- The Washington Times - Wednesday, February 5, 2003

India is afraid that Pakistan will make it easier for Islamic insurgents to infiltrate Indian-held Kashmir to deflect expected domestic anger over that nation's support for U.S. war aims in Iraq, a senior official said yesterday.
"The danger [to Kashmir] is increasing," said Kanwal Sibal, India's foreign secretary, in a meeting yesterday with reporters and editors at The Washington Times.
He said that India has pulled its troops back from the border, where more than 1 million men were ranged against each other last year, but that the tense situation could deteriorate if the gesture is not reciprocated.
"Right now the passes [leading into Kashmir] are snowbound, so there is not that much traffic going back and forth. Our fear is when the snow melts, there will be large-scale infiltration," Mr. Sibal said.
He said Pakistan which has a seat on the U.N. Security Council is relaxing restrictions on Islamic radicals for fear they will be inflamed if and when Islamabad publicly supports the forcible disarmament of Iraq.
Pakistani Prime Minister Mir Zafarullah Khan Jamali last week dismissed the idea that a new Gulf war would be a problem for Pakistan, noting during a visit to Bahrain that Iraqi leader Saddam Hussein had long been a supporter of India.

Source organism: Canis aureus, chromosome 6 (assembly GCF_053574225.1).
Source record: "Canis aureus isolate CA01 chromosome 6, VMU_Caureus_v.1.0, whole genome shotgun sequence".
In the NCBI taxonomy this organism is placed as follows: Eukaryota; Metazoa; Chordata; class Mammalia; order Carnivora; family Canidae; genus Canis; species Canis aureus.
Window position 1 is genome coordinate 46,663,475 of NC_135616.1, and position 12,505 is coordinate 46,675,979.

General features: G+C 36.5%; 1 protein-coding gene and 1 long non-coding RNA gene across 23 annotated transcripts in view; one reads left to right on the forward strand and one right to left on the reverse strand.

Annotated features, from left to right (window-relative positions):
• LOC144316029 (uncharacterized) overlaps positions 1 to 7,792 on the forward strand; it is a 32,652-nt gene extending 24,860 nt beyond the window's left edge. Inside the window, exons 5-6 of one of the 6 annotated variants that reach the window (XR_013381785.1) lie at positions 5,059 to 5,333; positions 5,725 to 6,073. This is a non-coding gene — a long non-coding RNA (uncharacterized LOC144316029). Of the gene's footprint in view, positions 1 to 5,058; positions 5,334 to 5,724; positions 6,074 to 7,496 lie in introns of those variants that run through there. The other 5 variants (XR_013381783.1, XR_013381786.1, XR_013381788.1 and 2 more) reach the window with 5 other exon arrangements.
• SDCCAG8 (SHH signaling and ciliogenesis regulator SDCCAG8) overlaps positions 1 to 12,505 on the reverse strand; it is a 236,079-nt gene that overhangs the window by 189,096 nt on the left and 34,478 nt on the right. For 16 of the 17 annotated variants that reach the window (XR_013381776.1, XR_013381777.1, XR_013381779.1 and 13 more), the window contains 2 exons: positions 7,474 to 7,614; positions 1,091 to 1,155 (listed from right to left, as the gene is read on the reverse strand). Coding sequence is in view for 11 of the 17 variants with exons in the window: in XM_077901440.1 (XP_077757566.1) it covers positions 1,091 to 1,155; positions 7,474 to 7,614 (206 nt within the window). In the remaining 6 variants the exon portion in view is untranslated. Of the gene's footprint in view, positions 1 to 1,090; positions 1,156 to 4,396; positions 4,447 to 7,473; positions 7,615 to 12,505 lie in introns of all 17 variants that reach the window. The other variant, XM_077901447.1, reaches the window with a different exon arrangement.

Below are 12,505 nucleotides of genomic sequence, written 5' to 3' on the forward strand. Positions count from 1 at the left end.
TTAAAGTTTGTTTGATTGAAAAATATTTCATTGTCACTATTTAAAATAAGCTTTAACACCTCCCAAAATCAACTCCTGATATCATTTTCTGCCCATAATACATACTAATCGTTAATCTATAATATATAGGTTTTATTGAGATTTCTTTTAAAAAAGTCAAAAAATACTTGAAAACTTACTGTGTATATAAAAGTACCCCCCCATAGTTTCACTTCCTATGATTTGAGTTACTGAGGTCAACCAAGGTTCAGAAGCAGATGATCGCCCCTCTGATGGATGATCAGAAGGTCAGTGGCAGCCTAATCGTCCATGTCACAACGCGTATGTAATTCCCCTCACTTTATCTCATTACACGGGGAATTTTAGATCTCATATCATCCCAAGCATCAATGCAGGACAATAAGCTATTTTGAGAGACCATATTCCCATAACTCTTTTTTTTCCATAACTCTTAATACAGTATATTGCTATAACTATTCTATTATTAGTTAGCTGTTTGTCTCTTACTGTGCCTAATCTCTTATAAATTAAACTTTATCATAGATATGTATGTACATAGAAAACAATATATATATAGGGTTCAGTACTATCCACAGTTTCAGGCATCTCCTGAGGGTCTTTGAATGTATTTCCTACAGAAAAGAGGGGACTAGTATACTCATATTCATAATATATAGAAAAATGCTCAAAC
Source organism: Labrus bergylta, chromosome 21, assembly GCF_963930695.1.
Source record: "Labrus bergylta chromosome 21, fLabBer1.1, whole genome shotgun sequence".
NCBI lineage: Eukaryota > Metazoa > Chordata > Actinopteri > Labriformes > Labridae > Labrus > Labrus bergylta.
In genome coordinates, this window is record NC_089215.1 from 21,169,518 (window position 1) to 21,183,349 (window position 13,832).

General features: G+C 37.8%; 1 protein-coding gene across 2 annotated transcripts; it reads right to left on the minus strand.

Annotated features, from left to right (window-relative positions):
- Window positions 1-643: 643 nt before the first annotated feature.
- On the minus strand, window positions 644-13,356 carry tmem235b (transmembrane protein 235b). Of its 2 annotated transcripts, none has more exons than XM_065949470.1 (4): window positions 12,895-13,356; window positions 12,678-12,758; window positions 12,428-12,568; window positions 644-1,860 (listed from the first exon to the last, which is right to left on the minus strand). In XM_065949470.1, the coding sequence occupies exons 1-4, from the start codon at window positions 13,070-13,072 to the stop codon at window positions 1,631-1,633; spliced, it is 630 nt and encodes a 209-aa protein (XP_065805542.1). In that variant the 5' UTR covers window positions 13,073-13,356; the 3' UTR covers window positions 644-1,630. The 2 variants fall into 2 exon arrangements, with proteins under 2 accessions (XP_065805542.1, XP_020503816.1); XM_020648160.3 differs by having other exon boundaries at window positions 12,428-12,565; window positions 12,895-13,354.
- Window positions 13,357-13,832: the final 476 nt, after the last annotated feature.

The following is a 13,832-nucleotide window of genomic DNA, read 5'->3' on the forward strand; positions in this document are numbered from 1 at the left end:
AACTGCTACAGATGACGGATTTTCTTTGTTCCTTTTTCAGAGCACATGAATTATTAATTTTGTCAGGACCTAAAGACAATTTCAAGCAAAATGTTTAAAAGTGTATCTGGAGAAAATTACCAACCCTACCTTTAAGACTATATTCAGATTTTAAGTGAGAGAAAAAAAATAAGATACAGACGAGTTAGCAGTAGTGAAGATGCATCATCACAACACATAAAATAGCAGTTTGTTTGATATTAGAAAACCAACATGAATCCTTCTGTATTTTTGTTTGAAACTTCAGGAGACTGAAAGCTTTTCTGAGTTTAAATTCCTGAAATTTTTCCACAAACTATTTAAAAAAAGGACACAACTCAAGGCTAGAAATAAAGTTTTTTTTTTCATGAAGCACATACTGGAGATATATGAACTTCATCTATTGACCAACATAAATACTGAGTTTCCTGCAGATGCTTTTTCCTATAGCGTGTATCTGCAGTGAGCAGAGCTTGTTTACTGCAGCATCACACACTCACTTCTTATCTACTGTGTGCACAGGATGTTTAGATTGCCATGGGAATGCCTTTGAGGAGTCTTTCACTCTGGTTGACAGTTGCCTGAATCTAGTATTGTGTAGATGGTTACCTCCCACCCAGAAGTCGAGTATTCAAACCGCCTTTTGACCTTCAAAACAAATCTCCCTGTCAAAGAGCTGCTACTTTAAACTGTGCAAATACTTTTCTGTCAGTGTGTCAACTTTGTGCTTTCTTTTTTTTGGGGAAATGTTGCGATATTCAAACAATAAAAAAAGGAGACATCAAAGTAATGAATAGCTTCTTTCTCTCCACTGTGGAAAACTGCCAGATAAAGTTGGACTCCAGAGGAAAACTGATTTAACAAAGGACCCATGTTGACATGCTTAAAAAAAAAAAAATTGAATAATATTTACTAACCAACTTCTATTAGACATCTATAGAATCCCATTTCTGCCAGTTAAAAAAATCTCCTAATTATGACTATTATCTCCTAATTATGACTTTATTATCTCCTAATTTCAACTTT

Pakistani Foreign Minister Khurshid Mehmood Kasuri made similar comments a few days later in Washington.
Mr. Sibal noted Pakistani President Pervez Musharraf had not suffered an Islamist backlash when he ended his support for the Taliban forces in Afghanistan after September 11.
Nevertheless, he said, Pakistan "has already released the leaders of the most virulent organizations Lashkar-e-Taiba and Jaish-e-Mohammed and they are openly collecting funds for jihad in Kashmir."
He said training camps for militants continue to operate on the Pakistani side of the Line of Control and "communications traffic" is going "full steam" between guerrillas in Kashmir and their Pakistani handlers.
He said successful state elections in Kashmir in October, conducted in the face of harassment, assassinations and intimidation by Muslim radicals, had given the international community renewed confidence in India's ability to handle the insurgency.
"They want to give the new government a try," he said.
Mr. Sibal was vague about how India might participate in a multilateral coalition to disarm Iraq, saying support comes in many forms, and that India was more likely to become involved with rebuilding Iraq after the war.
He said that India was ever mindful of its growing relationship with the United States, but that it would like to see another U.N. resolution ahead of any military action in Iraq. "We'd feel comfortable if whatever is done, is done with the endorsement of the United Nations," he said.
Mr. Sibal said India is "very concerned" about North Korea's nuclear program, charging that the rogue nation, along with China, is supplying and supporting Pakistan's nuclear program.
"This nexus between North Korea and Pakistan has not been sufficiently probed. There is the suspicion that other countries, like China, are involved," he said. "Pakistan's nuclear bomb is China's bomb."

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